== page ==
The Best Tomato Varieties for Canning

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A variety of harvested garden tomatoes in a crate on the grass.
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So, you've decided to can your own sauce, tomato paste, whole tomatoes or salsa, and you wonder if it makes a difference what types of tomatoes (Solanum Lycopersicum) you use. The variety of tomato does make a difference in how well your canned product will turn out. While juicy, acidic varieties are great for eating fresh, in canning, it is best to use and grow the meatier varieties that include "Brandywine," "Roma," "Amish Paste" and "San Marzano."



Roma tomatoes in a ceramic bowl on the table.
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"Roma" tomatoes are the standard by which all other canning tomatoes are judged. They are one of the most often-used tomato varieties for canning and for good reason. They make especially good specimens for canning tomato paste. Some types of "Romas" perform better than others, particularly the "Roma VF Paste" and "Italian Roma" varieties. "Roma VF Paste" tomatoes are specially bred to have thick walls for canning; however, their fruits are slightly smaller than the "Italian Roma" variety, weighing 4 to 5 ounces, compared to the "Italian Roma's" heftier 5 to 6 ounces. Additionally, "Italian Romas" are determinate, meaning that they will tend to decline after the first four to six weeks of fruit production. "Roma VFs" are semi-determinate, and so will last longer through the summer. The "Italian Roma" has a higher sugar content and so will lend your canning a sweeter flavor. Both varieties mature in about 75 to 80 days.

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Brandywine tomatoes on planks of wood.
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"Brandywines" are one of the best tomatoes for all kinds of canning. Because they are meaty rather than juicy, they are suitable for canning whole, as well as for putting up pasta sauces. They are generally easy to grow, and heirloom varieties of the plant can usually be found readily at garden centers. The pink and "Suddath Strain" are the most common varieties. All types of "Brandywines" are indeterminate and fruit until the first frost. "Pink Brandywine" takes a little longer to mature, fruiting in 90 days compared to the "Suddath Strain's" shorter 80 days. Both varieties are large and can grow up to 24 ounces.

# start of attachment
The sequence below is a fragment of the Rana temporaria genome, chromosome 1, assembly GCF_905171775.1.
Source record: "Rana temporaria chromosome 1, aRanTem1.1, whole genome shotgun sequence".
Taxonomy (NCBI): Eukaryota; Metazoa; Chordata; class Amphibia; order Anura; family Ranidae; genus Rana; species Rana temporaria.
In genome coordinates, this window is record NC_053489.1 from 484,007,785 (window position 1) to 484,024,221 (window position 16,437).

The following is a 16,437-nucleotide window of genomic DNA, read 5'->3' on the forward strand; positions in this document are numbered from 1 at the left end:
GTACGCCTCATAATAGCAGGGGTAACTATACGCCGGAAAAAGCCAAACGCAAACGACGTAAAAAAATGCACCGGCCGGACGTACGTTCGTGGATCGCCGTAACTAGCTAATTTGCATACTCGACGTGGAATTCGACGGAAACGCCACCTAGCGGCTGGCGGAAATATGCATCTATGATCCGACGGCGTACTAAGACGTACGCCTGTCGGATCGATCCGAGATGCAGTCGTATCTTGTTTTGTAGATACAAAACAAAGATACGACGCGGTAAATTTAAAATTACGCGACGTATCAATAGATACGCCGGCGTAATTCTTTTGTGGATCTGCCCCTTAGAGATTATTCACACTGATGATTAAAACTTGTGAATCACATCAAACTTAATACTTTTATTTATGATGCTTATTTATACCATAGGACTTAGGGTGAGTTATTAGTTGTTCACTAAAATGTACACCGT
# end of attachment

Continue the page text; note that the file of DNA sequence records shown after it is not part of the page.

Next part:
Amish Pastes

A close-up of two Amish paste tomatoes on the vine.
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As one might guess from their name, "Amish Paste" tomatoes are most commonly used for canning tomato paste. They have a sweeter taste than "Romas" and are one of the larger paste tomatoes. Because they grow in a narrow vine shape rather than a wide bush shape, they are a good option if you have limited space in your garden, because they can be staked and grow upward rather than out. They are indeterminate with a long growing season and take around 75 days to mature. The fruits have a tangier flavor than other tomatoes and are medium-sized, growing to between 8 and 12 ounces.



San Marzanos

A basket of freshly picked San Marzanos tomatoes.
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"San Marzanos" also make great paste tomatoes. They are slightly smaller than "Romas" but contain fewer seeds per fruit and also have thicker seed walls, so there is plenty of meat to the fruit. They also hold on to the plant well after ripening. Additionally, they have a slightly less acidic taste than "Romas." The most common variety is known as "Heirloom San Marzano" or "Organic San Marzano." They are indeterminate and take about 75 to 80 days to mature, with fruits weighing around 3 to 5 ounces. Another well-known "San Marzano" variety is the "Redorta" strain, which is slightly larger, growing as big as 8 ounces. It is also indeterminate and takes 70 days to mature.


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